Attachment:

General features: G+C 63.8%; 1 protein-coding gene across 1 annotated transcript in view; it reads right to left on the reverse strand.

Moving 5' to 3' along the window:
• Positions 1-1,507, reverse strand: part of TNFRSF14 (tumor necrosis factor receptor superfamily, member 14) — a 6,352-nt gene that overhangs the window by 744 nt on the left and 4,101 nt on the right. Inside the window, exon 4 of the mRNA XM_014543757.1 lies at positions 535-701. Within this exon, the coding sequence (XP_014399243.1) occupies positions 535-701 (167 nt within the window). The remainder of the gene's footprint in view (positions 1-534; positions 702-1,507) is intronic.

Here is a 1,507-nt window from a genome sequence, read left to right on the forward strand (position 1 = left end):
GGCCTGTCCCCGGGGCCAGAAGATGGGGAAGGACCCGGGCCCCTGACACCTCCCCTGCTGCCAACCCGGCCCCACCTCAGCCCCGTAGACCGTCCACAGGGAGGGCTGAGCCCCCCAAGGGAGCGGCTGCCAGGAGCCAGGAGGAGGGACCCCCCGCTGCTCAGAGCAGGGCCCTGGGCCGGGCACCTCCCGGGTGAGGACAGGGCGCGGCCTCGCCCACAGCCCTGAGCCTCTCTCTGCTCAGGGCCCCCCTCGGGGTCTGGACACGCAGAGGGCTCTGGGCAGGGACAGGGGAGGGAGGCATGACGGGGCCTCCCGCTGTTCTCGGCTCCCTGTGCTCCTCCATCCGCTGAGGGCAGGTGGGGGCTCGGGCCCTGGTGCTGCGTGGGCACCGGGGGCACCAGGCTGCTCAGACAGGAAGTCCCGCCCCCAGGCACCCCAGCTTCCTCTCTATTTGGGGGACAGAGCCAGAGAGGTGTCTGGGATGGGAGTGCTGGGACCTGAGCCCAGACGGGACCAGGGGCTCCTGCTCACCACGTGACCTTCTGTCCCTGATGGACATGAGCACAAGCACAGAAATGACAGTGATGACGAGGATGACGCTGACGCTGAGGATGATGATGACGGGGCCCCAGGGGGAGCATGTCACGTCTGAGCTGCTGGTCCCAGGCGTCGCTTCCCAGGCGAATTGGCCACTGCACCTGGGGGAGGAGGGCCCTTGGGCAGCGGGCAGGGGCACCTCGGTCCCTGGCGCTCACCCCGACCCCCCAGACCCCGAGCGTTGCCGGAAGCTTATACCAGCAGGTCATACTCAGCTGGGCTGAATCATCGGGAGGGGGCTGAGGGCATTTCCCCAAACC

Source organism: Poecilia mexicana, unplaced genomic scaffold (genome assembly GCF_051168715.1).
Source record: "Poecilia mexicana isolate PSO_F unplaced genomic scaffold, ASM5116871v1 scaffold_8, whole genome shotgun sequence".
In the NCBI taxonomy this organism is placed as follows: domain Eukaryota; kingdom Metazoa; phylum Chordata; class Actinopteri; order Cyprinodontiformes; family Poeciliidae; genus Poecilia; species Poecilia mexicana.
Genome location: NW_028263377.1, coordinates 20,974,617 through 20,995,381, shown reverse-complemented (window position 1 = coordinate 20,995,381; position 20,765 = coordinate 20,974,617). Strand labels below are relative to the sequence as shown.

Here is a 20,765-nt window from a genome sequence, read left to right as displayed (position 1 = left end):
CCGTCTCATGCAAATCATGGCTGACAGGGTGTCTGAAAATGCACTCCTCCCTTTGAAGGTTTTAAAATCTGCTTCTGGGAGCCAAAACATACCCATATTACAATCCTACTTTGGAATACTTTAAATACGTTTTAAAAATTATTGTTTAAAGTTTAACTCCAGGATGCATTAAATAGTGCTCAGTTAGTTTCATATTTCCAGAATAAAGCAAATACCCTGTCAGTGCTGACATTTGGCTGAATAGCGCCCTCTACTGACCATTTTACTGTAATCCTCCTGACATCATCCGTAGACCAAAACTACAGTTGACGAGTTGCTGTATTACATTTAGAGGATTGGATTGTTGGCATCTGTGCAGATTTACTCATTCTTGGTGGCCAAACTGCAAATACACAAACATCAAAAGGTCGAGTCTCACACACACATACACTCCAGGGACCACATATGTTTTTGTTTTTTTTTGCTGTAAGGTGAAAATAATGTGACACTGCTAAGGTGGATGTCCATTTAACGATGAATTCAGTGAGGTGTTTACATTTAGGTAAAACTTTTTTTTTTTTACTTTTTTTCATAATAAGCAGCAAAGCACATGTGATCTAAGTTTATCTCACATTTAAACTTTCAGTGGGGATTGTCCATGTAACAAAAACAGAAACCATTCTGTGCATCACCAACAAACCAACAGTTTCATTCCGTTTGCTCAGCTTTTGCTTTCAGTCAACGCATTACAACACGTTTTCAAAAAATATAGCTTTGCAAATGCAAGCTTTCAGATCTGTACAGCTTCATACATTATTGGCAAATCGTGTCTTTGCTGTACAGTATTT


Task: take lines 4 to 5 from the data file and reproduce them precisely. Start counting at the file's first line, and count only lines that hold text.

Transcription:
Here is a 1,507-nt window from a genome sequence, read left to right on the forward strand (position 1 = left end):
GGCCTGTCCCCGGGGCCAGAAGATGGGGAAGGACCCGGGCCCCTGACACCTCCCCTGCTGCCAACCCGGCCCCACCTCAGCCCCGTAGACCGTCCACAGGGAGGGCTGAGCCCCCCAAGGGAGCGGCTGCCAGGAGCCAGGAGGAGGGACCCCCCGCTGCTCAGAGCAGGGCCCTGGGCCGGGCACCTCCCGGGTGAGGACAGGGCGCGGCCTCGCCCACAGCCCTGAGCCTCTCTCTGCTCAGGGCCCCCCTCGGGGTCTGGACACGCAGAGGGCTCTGGGCAGGGACAGGGGAGGGAGGCATGACGGGGCCTCCCGCTGTTCTCGGCTCCCTGTGCTCCTCCATCCGCTGAGGGCAGGTGGGGGCTCGGGCCCTGGTGCTGCGTGGGCACCGGGGGCACCAGGCTGCTCAGACAGGAAGTCCCGCCCCCAGGCACCCCAGCTTCCTCTCTATTTGGGGGACAGAGCCAGAGAGGTGTCTGGGATGGGAGTGCTGGGACCTGAGCCCAGACGGGACCAGGGGCTCCTGCTCACCACGTGACCTTCTGTCCCTGATGGACATGAGCACAAGCACAGAAATGACAGTGATGACGAGGATGACGCTGACGCTGAGGATGATGATGACGGGGCCCCAGGGGGAGCATGTCACGTCTGAGCTGCTGGTCCCAGGCGTCGCTTCCCAGGCGAATTGGCCACTGCACCTGGGGGAGGAGGGCCCTTGGGCAGCGGGCAGGGGCACCTCGGTCCCTGGCGCTCACCCCGACCCCCCAGACCCCGAGCGTTGCCGGAAGCTTATACCAGCAGGTCATACTCAGCTGGGCTGAATCATCGGGAGGGGGCTGAGGGCATTTCCCCAAACC